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In a series of email exchanges, Lifshitz downplayed the significance of the charitable trusts' investments in Colbart Birnet. He said any suggestion of a conflict of interest involving himself, or his law firm, is simply wrong.
"I do not have any interest -- minority or otherwise -- in Colbart Birnet L.P. A charity of which I am a trustee does,'' says Lifshitz. "I do not benefit from the charity and I am not a beneficial owner of it."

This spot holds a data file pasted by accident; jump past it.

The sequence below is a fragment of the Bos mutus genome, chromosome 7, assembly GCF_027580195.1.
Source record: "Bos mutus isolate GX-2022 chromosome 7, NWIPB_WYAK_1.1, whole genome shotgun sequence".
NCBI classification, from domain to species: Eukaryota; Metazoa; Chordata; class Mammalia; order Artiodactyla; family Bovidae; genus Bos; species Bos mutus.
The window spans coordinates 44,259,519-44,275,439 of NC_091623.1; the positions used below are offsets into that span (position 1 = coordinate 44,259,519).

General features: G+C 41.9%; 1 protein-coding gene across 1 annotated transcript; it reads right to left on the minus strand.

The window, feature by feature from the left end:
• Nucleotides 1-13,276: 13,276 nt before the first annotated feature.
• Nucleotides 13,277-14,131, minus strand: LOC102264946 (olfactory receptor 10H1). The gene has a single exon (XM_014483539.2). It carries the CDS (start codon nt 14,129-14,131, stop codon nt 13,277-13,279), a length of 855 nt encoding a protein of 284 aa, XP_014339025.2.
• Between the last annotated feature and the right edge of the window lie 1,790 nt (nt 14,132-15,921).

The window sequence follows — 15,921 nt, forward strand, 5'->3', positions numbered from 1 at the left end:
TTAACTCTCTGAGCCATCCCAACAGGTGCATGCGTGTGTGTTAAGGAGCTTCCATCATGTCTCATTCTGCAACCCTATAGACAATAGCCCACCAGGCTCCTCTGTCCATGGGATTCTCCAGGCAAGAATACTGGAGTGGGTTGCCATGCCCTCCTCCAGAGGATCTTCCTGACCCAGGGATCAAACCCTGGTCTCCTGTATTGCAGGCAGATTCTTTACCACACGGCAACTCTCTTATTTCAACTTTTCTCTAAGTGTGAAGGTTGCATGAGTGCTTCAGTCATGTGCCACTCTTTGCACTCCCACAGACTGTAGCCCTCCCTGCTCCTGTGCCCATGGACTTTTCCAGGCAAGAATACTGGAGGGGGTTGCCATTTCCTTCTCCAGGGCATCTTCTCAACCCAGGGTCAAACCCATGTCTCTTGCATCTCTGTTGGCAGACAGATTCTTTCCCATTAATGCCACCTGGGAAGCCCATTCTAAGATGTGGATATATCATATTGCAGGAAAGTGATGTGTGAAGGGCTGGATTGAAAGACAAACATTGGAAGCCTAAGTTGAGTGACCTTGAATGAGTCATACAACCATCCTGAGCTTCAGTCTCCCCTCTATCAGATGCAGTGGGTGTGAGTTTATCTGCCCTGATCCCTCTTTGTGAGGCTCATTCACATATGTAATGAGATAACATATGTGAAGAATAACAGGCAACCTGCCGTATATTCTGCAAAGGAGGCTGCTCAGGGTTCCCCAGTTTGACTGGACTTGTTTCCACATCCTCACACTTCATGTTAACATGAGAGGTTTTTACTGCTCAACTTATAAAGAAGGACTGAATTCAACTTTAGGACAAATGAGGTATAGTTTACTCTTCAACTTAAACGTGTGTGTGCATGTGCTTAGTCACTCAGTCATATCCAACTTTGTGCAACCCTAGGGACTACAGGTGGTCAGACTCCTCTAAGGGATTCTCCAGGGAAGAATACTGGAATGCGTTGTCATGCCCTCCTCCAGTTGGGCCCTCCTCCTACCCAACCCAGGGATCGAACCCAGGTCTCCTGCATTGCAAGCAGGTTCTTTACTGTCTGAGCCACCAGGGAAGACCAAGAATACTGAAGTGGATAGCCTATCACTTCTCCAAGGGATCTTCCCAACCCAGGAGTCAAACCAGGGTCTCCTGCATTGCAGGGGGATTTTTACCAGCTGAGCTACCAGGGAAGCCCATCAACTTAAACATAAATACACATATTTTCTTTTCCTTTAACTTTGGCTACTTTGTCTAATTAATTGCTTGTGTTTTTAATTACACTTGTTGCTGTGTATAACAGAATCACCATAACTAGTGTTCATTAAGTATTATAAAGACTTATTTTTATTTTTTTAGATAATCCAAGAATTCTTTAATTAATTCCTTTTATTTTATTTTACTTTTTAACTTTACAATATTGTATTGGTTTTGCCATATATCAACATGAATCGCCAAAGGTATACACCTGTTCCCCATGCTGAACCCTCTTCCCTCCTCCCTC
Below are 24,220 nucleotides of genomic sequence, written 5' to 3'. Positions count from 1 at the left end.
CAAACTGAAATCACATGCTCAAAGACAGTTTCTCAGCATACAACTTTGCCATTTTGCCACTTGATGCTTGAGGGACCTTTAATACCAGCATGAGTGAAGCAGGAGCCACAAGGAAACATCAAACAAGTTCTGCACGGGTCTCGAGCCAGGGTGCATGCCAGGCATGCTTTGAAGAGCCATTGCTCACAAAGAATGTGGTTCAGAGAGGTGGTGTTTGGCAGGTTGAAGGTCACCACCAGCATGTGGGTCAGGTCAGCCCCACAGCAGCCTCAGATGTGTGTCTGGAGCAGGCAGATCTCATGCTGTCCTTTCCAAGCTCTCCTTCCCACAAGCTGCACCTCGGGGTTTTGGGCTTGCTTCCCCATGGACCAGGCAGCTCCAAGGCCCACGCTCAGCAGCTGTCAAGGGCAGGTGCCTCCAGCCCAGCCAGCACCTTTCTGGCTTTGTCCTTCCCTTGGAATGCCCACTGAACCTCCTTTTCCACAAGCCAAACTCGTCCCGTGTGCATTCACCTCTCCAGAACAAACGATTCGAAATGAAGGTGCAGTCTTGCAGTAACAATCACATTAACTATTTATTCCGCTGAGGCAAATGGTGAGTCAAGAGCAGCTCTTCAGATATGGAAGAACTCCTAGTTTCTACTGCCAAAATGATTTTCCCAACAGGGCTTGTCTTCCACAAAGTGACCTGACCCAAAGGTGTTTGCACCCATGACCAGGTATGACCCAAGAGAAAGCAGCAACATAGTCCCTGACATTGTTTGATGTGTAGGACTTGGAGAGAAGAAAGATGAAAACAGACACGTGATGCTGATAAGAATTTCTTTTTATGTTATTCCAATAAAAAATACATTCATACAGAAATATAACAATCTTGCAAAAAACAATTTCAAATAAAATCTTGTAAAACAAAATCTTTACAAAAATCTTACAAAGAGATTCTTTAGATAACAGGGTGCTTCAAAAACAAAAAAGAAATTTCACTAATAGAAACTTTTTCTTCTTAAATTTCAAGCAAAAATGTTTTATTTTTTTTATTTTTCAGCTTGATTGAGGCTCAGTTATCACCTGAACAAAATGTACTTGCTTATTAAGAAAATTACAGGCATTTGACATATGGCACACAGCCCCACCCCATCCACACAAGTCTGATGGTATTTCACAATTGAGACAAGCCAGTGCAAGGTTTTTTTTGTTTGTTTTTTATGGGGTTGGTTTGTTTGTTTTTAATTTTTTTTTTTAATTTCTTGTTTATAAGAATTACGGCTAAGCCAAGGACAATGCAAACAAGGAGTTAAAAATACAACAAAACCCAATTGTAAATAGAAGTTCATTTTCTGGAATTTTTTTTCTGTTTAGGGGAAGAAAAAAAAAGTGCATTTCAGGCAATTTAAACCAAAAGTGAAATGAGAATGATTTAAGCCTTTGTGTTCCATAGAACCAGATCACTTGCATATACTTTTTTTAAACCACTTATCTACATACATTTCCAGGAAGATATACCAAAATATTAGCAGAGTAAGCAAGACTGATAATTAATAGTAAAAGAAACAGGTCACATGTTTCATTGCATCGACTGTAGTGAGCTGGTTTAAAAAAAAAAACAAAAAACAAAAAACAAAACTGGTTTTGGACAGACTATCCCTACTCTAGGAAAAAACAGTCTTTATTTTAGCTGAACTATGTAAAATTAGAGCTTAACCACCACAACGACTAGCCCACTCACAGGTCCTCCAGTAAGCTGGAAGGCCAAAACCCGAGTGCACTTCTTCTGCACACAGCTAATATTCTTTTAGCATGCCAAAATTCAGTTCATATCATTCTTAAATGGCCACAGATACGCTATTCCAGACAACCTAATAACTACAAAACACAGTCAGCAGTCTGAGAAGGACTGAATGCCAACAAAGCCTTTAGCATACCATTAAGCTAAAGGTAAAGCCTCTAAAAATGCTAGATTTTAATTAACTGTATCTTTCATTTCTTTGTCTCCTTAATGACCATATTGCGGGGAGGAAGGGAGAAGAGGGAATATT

Lifshitz says the law firm recently contacted Roy Simon, a law professor who specializes in legal ethics, about its dealings with Colbart Birnet, and the professor "reiterated our advice that the firms' conduct fully complied with all ethical and legal obligations."Simon, the Howard Lichtenstein distinguished professor of legal ethics at Hofstra University School of Law, says he sees no potential for a conflict of interest involving the investments by the charitable trusts in Colbart Birnet. Simon says he was recently retained by Bernstein Liebhard to advise it on the Colbart Birnet situation. "This is not something that worries me from a conflict perspective,'' says Simon. "I can't understand why this would have an impact on his judgment.'' Simon says he sees no potential quid pro quo in the investments by the charitable trusts because Colbart Birnet was a client of the law firm before the investments were made.